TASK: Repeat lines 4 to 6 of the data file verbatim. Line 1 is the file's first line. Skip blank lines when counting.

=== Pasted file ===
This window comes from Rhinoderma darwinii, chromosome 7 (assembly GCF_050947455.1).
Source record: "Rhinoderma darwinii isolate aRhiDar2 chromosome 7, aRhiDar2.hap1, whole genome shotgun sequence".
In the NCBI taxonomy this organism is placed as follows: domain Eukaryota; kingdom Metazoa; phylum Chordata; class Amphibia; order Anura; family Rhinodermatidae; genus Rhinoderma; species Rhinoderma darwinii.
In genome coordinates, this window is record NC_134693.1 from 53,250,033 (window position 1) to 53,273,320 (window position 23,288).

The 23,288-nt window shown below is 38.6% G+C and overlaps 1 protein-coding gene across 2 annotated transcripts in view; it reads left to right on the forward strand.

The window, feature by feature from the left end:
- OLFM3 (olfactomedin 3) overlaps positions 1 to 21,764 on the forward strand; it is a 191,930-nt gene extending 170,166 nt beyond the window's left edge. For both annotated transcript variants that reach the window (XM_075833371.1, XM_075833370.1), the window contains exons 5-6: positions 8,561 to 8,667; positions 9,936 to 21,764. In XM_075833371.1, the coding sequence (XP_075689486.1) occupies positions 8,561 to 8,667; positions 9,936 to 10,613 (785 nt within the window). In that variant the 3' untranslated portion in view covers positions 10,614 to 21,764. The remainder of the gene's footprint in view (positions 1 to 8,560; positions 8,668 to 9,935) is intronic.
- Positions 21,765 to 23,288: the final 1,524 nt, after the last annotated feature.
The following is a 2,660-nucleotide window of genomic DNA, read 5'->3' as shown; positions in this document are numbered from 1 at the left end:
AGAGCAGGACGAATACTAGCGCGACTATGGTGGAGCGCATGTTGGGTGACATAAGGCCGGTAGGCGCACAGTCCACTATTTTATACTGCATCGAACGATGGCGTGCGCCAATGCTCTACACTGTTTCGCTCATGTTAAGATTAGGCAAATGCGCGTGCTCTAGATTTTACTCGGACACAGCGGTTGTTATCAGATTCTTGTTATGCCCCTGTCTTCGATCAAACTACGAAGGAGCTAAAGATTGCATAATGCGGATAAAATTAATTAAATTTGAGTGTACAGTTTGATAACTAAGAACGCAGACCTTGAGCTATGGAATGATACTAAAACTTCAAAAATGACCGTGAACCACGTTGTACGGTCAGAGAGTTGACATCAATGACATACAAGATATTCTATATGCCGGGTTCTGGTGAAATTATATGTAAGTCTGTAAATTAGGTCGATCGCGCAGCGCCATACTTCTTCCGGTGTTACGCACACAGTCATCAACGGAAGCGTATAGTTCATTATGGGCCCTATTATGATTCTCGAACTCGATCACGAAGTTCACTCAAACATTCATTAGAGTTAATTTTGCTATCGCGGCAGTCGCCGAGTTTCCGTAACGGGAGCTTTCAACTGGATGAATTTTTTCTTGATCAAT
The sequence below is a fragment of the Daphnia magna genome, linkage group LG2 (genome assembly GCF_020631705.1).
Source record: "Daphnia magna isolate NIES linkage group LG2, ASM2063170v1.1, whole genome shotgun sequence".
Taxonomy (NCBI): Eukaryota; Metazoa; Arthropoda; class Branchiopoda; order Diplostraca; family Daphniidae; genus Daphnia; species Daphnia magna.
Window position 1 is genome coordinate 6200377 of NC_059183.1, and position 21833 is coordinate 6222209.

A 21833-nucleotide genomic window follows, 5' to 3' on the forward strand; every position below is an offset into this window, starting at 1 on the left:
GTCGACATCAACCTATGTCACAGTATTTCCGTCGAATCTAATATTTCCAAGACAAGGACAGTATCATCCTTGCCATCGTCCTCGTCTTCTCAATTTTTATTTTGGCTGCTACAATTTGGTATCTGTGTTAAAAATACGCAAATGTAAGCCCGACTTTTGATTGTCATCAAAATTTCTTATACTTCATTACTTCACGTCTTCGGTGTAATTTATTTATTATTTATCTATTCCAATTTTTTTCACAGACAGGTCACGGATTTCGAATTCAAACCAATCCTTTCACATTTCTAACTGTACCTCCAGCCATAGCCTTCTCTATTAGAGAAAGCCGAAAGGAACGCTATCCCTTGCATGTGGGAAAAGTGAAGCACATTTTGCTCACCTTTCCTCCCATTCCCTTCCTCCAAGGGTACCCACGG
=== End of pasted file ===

In genome coordinates, this window is record NC_134693.1 from 53,250,033 (window position 1) to 53,273,320 (window position 23,288).

The 23,288-nt window shown below is 38.6% G+C and overlaps 1 protein-coding gene across 2 annotated transcripts in view; it reads left to right on the forward strand.

The window, feature by feature from the left end: